I can't understand why the NHS list is at such variance with the comorbidity data published to date.

 

 

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47 minutes ago, Dahnsouff said:

That 's poor, but there was certainly the "pay any price" opinion at that point in time, which just makes you get ripped off :dunno:

 

But there was also the 'make sure the PPE that is bought is fit for purpose' opinion too. I remember several suppliers saying they have equipment ready to go and contacted governments but didn't get replies or weren't acknowledged. Who knows but you'd rather pay more for a (more than) adequate product as opposed to pay anything for something that won't do the job at all or not fit for purpose, surely? 

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1 minute ago, StanSP said:

But there was also the 'make sure the PPE that is bought is fit for purpose' opinion too. I remember several suppliers saying they have equipment ready to go and contacted governments but didn't get replies or weren't acknowledged. Who knows but you'd rather pay more for a (more than) adequate product as opposed to pay anything for something that won't do the job at all or not fit for purpose, surely? 

Oh for sure, always the bit more for a quality product, but from what I read it seemed the whole free market demand for PPE  was a nightmare, and at risk from next-day start ups with questionable reliability.

Difficult situation and surely we could and should have managed it better, but I have zero exposure to the details of such offers or negotiations, so not fair for me comment.

 

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5 minutes ago, Dahnsouff said:

Oh for sure, always the bit more for a quality product, but from what I read it seemed the whole free market demand for PPE  was a nightmare, and at risk from next-day start ups with questionable reliability.

Difficult situation and surely we could and should have managed it better, but I have zero exposure to the details of such offers or negotiations, so not fair for me comment.

 

Surely if you're being offered a local product, you can quickly get a sample and test it. If it's good then you're good to go. Better that paying, then waiting weeks for a delivery from a foreign country, only to discover that they aren't fit for purpose when they get here.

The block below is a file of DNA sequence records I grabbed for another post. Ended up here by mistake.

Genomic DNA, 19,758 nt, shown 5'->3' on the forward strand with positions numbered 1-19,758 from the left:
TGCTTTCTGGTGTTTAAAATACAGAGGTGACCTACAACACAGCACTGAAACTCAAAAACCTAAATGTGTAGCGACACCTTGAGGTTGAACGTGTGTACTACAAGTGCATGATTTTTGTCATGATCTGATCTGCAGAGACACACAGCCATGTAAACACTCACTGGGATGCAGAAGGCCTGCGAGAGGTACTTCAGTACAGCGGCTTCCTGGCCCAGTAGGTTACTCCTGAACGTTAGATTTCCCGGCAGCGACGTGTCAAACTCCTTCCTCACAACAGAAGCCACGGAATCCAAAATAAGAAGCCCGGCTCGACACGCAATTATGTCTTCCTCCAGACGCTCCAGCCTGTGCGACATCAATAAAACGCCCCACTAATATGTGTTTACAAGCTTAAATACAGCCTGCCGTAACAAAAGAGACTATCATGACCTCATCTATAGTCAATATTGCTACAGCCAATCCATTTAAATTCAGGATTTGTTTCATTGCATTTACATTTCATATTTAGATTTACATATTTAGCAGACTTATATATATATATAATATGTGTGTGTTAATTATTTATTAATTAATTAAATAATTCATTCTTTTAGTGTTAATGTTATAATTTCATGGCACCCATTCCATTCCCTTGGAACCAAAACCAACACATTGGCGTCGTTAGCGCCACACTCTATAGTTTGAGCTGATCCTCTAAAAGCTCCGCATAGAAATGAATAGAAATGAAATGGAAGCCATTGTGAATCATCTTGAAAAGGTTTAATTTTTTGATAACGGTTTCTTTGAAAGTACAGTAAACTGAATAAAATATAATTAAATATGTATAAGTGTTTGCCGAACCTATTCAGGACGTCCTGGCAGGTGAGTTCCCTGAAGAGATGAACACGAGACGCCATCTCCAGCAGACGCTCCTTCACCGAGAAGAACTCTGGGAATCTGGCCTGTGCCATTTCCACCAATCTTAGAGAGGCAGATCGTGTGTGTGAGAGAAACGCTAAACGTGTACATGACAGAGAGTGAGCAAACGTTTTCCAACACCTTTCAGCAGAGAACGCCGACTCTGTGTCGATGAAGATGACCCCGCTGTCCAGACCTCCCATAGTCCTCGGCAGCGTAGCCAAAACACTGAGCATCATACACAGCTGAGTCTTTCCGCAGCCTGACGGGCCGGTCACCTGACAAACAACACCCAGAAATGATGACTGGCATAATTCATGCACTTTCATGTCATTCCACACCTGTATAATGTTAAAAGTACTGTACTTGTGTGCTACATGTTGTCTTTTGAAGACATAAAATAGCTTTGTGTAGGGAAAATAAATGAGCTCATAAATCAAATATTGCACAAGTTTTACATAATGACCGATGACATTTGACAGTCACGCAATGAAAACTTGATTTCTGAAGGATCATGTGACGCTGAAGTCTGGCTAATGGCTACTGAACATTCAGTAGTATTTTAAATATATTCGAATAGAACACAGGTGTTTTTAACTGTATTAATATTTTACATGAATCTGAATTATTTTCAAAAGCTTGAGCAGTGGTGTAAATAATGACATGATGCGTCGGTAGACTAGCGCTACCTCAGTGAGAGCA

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18 minutes ago, Crinklyfox said:

In respect of risks, I have serious concerns that the groups defined as 'extremely vulnerable' by the NHS and advised to shield are not the groups which have suffered the greatest mortality.  As someone who was advised to shield, I've been paying attention to the studies on Covid-19 comorbidity and concluded the following:

 

1.  Obesity is a major comorbidity; in most studies it's in the top three of additional conditions for patients dying as a result of Covid-19 infection.  However, although obesity is defined as high risk by the NHS it's not extremely high risk therefore obese people have not been advised to shield.

 

2.  High blood pressure (hypertension in some studies) is a major comorbidity.  In the study of deaths in New York it was the top comorbidity, being suffered by 56% of the patients who died from Covid-19 infection.  It isn't even mentioned as a high or extremely high risk factor by the NHS so persons with high blood pressure are not required to shield.

 

3.  Diabetes is a significant comorbidity in a number of studies; it is in the high risk group but not the extremely high risk group so sufferers are not required to shield.

 

4.  There are some conditions on the NHS list which I've not been able to identify in the studies which leads me to doubt if sufferers of those conditions should be shielding.

 

I can't understand why the NHS list is at such variance with the comorbidity data published to date.

 

 

Excellent post. Do you feel you should have been told to shield?

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1 minute ago, Facecloth said:

Surely if you're being offered a local product, you can quickly get a sample and test it. If it's good then you're good to go. Better that paying, then waiting weeks for a delivery from a foreign country, only to discover that they aren't fit for purpose when they get here.

Yes, would be better to get it from a local supplier, but you are sent a sample, it looks great, the price is good and you proceed to place an order. You are then told it will take 4 weeks as they being fabricated in Ulan Bator. Its a very complex situation, and one that starts with the equipment quality but ultimately is subject to its availability.

Seems there were some supplier who magically sprang from the weeds during the requirement for PPE.

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20 minutes ago, Crinklyfox said:

In respect of risks, I have serious concerns that the groups defined as 'extremely vulnerable' by the NHS and advised to shield are not the groups which have suffered the greatest mortality.  As someone who was advised to shield, I've been paying attention to the studies on Covid-19 comorbidity and concluded the following:

 

1.  Obesity is a major comorbidity; in most studies it's in the top three of additional conditions for patients dying as a result of Covid-19 infection.  However, although obesity is defined as high risk by the NHS it's not extremely high risk therefore obese people have not been advised to shield.